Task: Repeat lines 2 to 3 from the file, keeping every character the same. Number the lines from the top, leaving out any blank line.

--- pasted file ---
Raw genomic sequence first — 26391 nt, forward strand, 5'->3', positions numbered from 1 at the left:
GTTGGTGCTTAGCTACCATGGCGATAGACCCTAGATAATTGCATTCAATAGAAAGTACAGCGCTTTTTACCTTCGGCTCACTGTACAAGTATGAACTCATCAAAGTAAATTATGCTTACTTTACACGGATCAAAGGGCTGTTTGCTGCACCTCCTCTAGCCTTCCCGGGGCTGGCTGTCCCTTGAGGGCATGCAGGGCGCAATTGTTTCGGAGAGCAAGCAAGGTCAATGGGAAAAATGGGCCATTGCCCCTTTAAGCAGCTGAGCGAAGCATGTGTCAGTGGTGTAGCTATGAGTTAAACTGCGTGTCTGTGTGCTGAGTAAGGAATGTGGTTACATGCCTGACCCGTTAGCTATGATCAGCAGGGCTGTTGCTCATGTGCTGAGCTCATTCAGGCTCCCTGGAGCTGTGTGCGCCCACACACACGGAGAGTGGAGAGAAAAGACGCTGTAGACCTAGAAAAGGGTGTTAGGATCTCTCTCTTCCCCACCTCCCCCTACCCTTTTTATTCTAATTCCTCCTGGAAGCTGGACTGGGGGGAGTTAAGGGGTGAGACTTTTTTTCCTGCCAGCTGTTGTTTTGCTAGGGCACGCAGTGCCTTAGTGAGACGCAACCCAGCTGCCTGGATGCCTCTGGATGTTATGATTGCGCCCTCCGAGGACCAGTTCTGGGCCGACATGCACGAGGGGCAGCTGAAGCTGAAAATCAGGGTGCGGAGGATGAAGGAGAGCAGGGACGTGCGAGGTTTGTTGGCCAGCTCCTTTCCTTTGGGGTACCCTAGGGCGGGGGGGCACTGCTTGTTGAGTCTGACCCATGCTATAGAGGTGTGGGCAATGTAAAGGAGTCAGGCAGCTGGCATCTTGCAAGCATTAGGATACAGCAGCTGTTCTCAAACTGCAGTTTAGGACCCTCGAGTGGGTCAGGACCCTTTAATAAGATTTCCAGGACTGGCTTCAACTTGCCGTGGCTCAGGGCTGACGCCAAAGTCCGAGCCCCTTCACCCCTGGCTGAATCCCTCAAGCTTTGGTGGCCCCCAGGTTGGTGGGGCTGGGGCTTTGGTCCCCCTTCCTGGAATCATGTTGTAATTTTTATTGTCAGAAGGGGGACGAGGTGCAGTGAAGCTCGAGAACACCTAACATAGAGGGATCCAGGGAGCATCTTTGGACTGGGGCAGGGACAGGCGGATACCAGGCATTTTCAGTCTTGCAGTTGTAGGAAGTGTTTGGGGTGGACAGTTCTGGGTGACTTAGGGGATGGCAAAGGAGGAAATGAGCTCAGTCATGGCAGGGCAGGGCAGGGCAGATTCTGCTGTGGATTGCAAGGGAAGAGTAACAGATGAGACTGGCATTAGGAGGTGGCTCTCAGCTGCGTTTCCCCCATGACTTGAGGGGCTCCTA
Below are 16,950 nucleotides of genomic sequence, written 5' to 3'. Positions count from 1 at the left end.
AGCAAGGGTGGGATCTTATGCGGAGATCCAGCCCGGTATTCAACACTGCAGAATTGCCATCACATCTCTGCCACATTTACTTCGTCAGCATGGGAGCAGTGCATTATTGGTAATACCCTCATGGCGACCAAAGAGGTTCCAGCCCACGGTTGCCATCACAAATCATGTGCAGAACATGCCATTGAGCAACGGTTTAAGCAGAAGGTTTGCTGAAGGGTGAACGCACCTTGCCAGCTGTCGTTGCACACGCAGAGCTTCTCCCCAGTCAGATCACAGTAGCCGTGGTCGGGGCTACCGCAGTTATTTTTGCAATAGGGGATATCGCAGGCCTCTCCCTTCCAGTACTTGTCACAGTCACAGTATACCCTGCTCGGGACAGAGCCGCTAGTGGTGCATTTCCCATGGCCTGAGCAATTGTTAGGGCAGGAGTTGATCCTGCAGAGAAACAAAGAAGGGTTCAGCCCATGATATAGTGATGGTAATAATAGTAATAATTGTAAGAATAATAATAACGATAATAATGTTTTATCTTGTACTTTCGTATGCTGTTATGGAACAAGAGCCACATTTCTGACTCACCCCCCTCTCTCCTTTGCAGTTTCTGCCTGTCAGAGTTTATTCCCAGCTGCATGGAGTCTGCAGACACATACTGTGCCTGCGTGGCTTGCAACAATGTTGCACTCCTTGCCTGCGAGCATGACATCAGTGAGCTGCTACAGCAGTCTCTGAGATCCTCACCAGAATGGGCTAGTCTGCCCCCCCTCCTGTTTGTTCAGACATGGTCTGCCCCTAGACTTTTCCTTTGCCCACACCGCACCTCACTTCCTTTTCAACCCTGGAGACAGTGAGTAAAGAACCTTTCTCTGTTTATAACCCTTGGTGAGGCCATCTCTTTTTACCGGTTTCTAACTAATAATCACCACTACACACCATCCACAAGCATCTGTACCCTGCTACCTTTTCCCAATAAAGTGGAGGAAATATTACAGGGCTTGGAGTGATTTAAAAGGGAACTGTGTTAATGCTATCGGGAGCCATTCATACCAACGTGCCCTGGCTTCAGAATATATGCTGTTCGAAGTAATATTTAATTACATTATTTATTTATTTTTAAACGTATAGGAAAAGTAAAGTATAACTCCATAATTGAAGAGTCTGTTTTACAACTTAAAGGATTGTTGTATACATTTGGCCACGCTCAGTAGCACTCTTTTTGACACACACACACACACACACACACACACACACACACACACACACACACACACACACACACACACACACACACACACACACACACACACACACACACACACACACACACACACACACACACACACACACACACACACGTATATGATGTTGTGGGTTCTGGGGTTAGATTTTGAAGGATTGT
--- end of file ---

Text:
GTTGGTGCTTAGCTACCATGGCGATAGACCCTAGATAATTGCATTCAATAGAAAGTACAGCGCTTTTTACCTTCGGCTCACTGTACAAGTATGAACTCATCAAAGTAAATTATGCTTACTTTACACGGATCAAAGGGCTGTTTGCTGCACCTCCTCTAGCCTTCCCGGGGCTGGCTGTCCCTTGAGGGCATGCAGGGCGCAATTGTTTCGGAGAGCAAGCAAGGTCAATGGGAAAAATGGGCCATTGCCCCTTTAAGCAGCTGAGCGAAGCATGTGTCAGTGGTGTAGCTATGAGTTAAACTGCGTGTCTGTGTGCTGAGTAAGGAATGTGGTTACATGCCTGACCCGTTAGCTATGATCAGCAGGGCTGTTGCTCATGTGCTGAGCTCATTCAGGCTCCCTGGAGCTGTGTGCGCCCACACACACGGAGAGTGGAGAGAAAAGACGCTGTAGACCTAGAAAAGGGTGTTAGGATCTCTCTCTTCCCCACCTCCCCCTACCCTTTTTATTCTAATTCCTCCTGGAAGCTGGACTGGGGGGAGTTAAGGGGTGAGACTTTTTTTCCTGCCAGCTGTTGTTTTGCTAGGGCACGCAGTGCCTTAGTGAGACGCAACCCAGCTGCCTGGATGCCTCTGGATGTTATGATTGCGCCCTCCGAGGACCAGTTCTGGGCCGACATGCACGAGGGGCAGCTGAAGCTGAAAATCAGGGTGCGGAGGATGAAGGAGAGCAGGGACGTGCGAGGTTTGTTGGCCAGCTCCTTTCCTTTGGGGTACCCTAGGGCGGGGGGGCACTGCTTGTTGAGTCTGACCCATGCTATAGAGGTGTGGGCAATGTAAAGGAGTCAGGCAGCTGGCATCTTGCAAGCATTAGGATACAGCAGCTGTTCTCAAACTGCAGTTTAGGACCCTCGAGTGGGTCAGGACCCTTTAATAAGATTTCCAGGACTGGCTTCAACTTGCCGTGGCTCAGGGCTGACGCCAAAGTCCGAGCCCCTTCACCCCTGGCTGAATCCCTCAAGCTTTGGTGGCCCCCAGGTTGGTGGGGCTGGGGCTTTGGTCCCCCTTCCTGGAATCATGTTGTAATTTTTATTGTCAGAAGGGGGACGAGGTGCAGTGAAGCTCGAGAACACCTAACATAGAGGGATCCAGGGAGCATCTTTGGACTGGGGCAGGGACAGGCGGATACCAGGCATTTTCAGTCTTGCAGTTGTAGGAAGTGTTTGGGGTGGACAGTTCTGGGTGACTTAGGGGATGGCAAAGGAGGAAATGAGCTCAGTCATGGCAGGGCAGGGCAGGGCAGATTCTGCTGTGGATTGCAAGGGAAGAGTAACAGATGAGACTGGCATTAGGAGGTGGCTCTCAGCTGCGTTTCCCCCATGACTTGAGGGGCTCCTA
Below are 16,950 nucleotides of genomic sequence, written 5' to 3'. Positions count from 1 at the left end.